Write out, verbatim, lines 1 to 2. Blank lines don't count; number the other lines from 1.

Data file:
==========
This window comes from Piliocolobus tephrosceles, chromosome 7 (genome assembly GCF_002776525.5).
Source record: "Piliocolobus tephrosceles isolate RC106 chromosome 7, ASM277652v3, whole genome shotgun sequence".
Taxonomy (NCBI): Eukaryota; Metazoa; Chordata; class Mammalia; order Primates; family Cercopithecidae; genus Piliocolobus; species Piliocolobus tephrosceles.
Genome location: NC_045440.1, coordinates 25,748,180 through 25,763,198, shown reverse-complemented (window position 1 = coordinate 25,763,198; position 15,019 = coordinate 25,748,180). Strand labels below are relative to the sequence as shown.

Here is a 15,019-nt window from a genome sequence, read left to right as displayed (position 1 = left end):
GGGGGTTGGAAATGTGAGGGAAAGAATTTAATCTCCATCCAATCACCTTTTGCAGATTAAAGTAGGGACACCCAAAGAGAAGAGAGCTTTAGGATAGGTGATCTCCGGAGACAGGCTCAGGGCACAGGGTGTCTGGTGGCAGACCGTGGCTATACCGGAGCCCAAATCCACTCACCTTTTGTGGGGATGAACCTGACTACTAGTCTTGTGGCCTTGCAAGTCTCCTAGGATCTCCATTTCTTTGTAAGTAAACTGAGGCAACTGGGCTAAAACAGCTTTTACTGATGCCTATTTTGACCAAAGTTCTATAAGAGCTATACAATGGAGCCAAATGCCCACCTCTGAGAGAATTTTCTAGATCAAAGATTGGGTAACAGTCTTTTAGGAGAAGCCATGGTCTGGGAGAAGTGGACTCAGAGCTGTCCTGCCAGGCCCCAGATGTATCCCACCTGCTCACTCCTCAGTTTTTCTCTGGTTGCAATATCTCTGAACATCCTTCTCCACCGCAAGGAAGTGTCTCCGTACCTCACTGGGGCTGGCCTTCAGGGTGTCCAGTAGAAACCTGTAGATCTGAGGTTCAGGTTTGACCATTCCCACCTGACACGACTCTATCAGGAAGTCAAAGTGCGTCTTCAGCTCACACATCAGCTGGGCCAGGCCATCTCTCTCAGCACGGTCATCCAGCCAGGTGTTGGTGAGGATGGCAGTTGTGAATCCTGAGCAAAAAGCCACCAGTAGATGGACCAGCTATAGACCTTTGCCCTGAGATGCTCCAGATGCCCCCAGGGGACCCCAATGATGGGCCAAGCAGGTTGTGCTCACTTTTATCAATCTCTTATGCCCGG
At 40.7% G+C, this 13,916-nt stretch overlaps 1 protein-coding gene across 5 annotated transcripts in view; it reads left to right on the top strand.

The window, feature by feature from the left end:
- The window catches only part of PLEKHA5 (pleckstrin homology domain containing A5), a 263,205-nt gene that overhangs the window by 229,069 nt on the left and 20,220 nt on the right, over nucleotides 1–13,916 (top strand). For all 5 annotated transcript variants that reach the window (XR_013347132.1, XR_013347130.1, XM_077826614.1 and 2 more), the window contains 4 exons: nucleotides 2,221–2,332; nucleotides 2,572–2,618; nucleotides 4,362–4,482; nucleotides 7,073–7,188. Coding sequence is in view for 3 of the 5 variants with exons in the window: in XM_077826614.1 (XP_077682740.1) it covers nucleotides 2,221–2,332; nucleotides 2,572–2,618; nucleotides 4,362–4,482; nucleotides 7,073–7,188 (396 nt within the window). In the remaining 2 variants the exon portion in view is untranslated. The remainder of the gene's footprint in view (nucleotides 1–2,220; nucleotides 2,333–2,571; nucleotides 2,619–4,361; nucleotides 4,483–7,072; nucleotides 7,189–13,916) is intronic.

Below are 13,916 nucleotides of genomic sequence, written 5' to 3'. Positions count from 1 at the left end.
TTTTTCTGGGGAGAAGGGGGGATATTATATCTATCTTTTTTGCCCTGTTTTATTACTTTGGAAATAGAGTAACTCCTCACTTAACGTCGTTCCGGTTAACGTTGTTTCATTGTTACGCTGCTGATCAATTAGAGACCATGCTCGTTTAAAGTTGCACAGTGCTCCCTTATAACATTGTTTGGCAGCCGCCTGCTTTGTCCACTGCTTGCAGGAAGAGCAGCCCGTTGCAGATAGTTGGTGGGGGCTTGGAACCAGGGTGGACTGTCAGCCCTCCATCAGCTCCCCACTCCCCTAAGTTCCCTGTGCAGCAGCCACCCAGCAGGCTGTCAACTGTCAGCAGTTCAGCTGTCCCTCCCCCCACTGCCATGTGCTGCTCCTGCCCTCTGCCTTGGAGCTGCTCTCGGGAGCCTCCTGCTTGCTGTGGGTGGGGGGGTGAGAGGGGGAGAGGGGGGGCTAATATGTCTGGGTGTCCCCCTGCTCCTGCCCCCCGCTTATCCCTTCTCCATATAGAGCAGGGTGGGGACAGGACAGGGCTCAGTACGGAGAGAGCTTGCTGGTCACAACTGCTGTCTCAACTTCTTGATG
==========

This window comes from Piliocolobus tephrosceles, chromosome 7 (genome assembly GCF_002776525.5).
Source record: "Piliocolobus tephrosceles isolate RC106 chromosome 7, ASM277652v3, whole genome shotgun sequence".